Four distinct seasons provide appropriate backdrops, and 260-plus days of annual sunshine ensure that summer will look like summer and production won’t be rained out. Cowan says police, fire and city officials are easy to work with and permitting is smooth and uncomplicated. Beyond the city limits, evergreen forests cut with rivers and lakes blanket the north and east, the rolling Palouse farmlands sweep to the south and high-desert scrubland stretches from Spokane to the Cascade Mountains.
But choice locations, good weather and cooperative government officials aren’t enough to keep the cameras rolling. One of the biggest challenges facing North By Northwest and other movie and commercial production companies in Washington state is competition from other locales that offer generous incentives. Washington’s motion picture and video exemption program, a $3.5 million fund that provides incentives for film companies to work in the state, is set to sunset in July. In February, more than 100 Washington filmmakers and the staff of Washington Filmworks, the state’s movie-industry promoter and clearinghouse, met with state legislators in Olympia to plead the case for continued funding.
Forty-four states and Canada offer incentives to entice production companies. Washington Filmworks committed $14 million between February 2007 and December 2010, which has yielded a return on investment of $54 million in direct spending. The film office rebates 30 percent of qualified expenditures on labor and talent (for state residents only), but the amount is barely competitive with Oregon’s annual $7.5 million fund, which rebates to production companies for all physical purchases (not including wages) and kicks back for wages paid to resident and non-resident labor.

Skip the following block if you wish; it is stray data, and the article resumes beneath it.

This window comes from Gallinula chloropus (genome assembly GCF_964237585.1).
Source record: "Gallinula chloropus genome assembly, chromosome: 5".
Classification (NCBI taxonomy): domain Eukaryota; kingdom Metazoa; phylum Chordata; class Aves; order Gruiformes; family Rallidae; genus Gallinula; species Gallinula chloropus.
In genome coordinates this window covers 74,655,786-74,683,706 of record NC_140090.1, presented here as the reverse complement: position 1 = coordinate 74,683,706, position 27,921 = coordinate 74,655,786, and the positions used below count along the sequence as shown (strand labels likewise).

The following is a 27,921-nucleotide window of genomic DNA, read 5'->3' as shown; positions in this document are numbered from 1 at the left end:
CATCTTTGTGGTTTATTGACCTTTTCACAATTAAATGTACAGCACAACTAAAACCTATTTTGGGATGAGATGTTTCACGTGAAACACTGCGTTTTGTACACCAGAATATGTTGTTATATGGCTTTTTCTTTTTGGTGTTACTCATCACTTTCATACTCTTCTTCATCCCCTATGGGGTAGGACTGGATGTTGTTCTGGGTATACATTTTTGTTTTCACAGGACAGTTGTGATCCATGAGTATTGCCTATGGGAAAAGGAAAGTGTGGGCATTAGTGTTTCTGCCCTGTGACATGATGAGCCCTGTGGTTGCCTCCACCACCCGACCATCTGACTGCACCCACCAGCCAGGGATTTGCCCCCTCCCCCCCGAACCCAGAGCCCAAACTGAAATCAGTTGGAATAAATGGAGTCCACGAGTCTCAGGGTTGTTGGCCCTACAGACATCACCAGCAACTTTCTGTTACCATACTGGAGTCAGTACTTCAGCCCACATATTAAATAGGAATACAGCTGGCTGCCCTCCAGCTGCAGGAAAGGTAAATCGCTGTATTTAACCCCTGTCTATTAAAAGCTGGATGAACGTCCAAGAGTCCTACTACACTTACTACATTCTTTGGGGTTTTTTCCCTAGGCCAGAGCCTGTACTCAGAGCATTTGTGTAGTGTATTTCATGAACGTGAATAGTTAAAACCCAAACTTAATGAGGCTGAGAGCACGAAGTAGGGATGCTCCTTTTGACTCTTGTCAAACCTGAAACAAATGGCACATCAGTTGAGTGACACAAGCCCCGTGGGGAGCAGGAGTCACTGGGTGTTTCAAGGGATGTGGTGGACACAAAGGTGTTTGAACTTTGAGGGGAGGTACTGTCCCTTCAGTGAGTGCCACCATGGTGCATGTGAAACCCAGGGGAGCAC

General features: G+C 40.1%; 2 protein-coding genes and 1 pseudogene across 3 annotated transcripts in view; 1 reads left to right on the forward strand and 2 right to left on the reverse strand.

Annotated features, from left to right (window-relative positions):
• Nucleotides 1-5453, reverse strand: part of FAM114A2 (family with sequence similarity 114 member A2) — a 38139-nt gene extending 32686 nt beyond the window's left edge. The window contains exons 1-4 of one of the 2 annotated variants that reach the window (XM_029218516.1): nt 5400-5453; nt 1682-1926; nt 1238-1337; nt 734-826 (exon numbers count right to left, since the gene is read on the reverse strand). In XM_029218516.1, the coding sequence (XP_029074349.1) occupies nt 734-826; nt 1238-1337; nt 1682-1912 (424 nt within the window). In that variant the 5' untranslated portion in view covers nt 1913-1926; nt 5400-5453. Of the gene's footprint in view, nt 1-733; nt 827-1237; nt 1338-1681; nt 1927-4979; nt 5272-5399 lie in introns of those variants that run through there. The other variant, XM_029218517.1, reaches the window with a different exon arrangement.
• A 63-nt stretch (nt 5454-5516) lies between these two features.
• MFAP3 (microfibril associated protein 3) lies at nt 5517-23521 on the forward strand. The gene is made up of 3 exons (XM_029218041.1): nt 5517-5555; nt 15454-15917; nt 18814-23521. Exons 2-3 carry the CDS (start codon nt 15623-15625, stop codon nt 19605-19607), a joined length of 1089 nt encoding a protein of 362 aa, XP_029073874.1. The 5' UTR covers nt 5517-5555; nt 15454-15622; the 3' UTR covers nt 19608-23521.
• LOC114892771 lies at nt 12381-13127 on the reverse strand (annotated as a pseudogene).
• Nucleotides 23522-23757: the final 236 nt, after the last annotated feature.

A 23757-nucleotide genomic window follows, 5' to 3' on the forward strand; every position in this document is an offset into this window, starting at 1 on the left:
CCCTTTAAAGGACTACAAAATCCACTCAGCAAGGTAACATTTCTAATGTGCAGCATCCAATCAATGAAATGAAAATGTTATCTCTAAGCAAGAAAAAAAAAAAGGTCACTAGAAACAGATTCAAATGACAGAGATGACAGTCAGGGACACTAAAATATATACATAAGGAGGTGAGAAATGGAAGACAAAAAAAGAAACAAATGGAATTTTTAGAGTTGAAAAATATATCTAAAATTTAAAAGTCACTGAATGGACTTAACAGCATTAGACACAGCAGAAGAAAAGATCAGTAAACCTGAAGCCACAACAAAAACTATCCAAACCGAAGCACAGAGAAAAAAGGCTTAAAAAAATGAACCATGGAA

“It’s not ‘where is the best location?’,” says Amy Lillard, executive director of Washington Filmworks. “It’s the business of filmmaking. It’s all about return on investment.”
“Without the film subsidy,” adds Cowan, “we couldn’t make movies. Washington simply would no longer be competitive.”
A short selection of films made at least partly in Washington (with the director’s name in parentheses).
An Officer and a Gentleman (Taylor Hackford)
Battle in Seattle (Stuart Townsend)
Benny & Joon (Jeremiah S. Chechik)
Disclosure (Barry Levinson)
Extraordinary Measures (Tom Vaughan)
The Fabulous Baker Boys (Steve Kloves)
Finding Bliss (Julie Davis)
The Hand that Rocks the Cradle (Curtis Hanson)
The Hunt for Red October (John McTiernan)
Into the Wild (Sean Penn)
It Happened at the World’s Fair (Norman Taurog)
10 Things I Hate About You (Gil Junger)
Toys (Barry Levinson)
Tugboat Annie (Mervyn LeRoy)
Twilight (Catherine Hardwicke)
The Parallax View (Alan J. Pakula)
The Ring (Gore Verbinski)
Singles (Cameron Crowe)
Sleepless in Seattle (Nora Ephron)
World’s Greatest Dad (Bobcat Goldthwait)
Sources: Washington Filmworks and the Mayor’s Office of Film + Music